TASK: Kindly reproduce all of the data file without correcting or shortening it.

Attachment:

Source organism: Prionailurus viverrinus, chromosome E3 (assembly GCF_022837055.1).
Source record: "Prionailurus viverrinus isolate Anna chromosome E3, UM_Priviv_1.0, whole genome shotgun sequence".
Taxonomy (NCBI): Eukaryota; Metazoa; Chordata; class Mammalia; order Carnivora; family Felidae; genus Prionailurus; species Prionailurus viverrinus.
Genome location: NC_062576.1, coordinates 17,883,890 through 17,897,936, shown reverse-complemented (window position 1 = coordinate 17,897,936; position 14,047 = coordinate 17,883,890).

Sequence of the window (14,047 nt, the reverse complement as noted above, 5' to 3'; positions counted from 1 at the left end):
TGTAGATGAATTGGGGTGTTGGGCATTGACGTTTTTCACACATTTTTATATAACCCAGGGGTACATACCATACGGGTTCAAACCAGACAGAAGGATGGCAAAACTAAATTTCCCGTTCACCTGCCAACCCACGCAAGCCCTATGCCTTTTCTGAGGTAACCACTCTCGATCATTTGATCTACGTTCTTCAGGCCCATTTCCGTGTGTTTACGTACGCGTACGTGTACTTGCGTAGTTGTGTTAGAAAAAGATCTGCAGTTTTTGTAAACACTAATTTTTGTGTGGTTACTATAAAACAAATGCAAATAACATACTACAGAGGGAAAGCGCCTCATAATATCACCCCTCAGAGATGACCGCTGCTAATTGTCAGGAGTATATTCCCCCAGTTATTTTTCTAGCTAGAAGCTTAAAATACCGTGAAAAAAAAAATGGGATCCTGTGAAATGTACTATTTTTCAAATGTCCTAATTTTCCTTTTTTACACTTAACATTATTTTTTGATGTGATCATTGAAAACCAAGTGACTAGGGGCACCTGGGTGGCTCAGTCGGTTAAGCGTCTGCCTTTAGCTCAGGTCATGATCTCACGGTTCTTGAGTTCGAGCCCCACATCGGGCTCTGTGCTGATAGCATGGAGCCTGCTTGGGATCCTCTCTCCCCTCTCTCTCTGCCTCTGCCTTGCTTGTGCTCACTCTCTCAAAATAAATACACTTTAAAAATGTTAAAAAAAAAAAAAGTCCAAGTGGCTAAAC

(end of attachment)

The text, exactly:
Source organism: Prionailurus viverrinus, chromosome E3 (assembly GCF_022837055.1).
Source record: "Prionailurus viverrinus isolate Anna chromosome E3, UM_Priviv_1.0, whole genome shotgun sequence".
Taxonomy (NCBI): Eukaryota; Metazoa; Chordata; class Mammalia; order Carnivora; family Felidae; genus Prionailurus; species Prionailurus viverrinus.
Genome location: NC_062576.1, coordinates 17,883,890 through 17,897,936, shown reverse-complemented (window position 1 = coordinate 17,897,936; position 14,047 = coordinate 17,883,890).

Sequence of the window (14,047 nt, the reverse complement as noted above, 5' to 3'; positions counted from 1 at the left end):
TGTAGATGAATTGGGGTGTTGGGCATTGACGTTTTTCACACATTTTTATATAACCCAGGGGTACATACCATACGGGTTCAAACCAGACAGAAGGATGGCAAAACTAAATTTCCCGTTCACCTGCCAACCCACGCAAGCCCTATGCCTTTTCTGAGGTAACCACTCTCGATCATTTGATCTACGTTCTTCAGGCCCATTTCCGTGTGTTTACGTACGCGTACGTGTACTTGCGTAGTTGTGTTAGAAAAAGATCTGCAGTTTTTGTAAACACTAATTTTTGTGTGGTTACTATAAAACAAATGCAAATAACATACTACAGAGGGAAAGCGCCTCATAATATCACCCCTCAGAGATGACCGCTGCTAATTGTCAGGAGTATATTCCCCCAGTTATTTTTCTAGCTAGAAGCTTAAAATACCGTGAAAAAAAAAATGGGATCCTGTGAAATGTACTATTTTTCAAATGTCCTAATTTTCCTTTTTTACACTTAACATTATTTTTTGATGTGATCATTGAAAACCAAGTGACTAGGGGCACCTGGGTGGCTCAGTCGGTTAAGCGTCTGCCTTTAGCTCAGGTCATGATCTCACGGTTCTTGAGTTCGAGCCCCACATCGGGCTCTGTGCTGATAGCATGGAGCCTGCTTGGGATCCTCTCTCCCCTCTCTCTCTGCCTCTGCCTTGCTTGTGCTCACTCTCTCAAAATAAATACACTTTAAAAATGTTAAAAAAAAAAAAAGTCCAAGTGGCTAAAC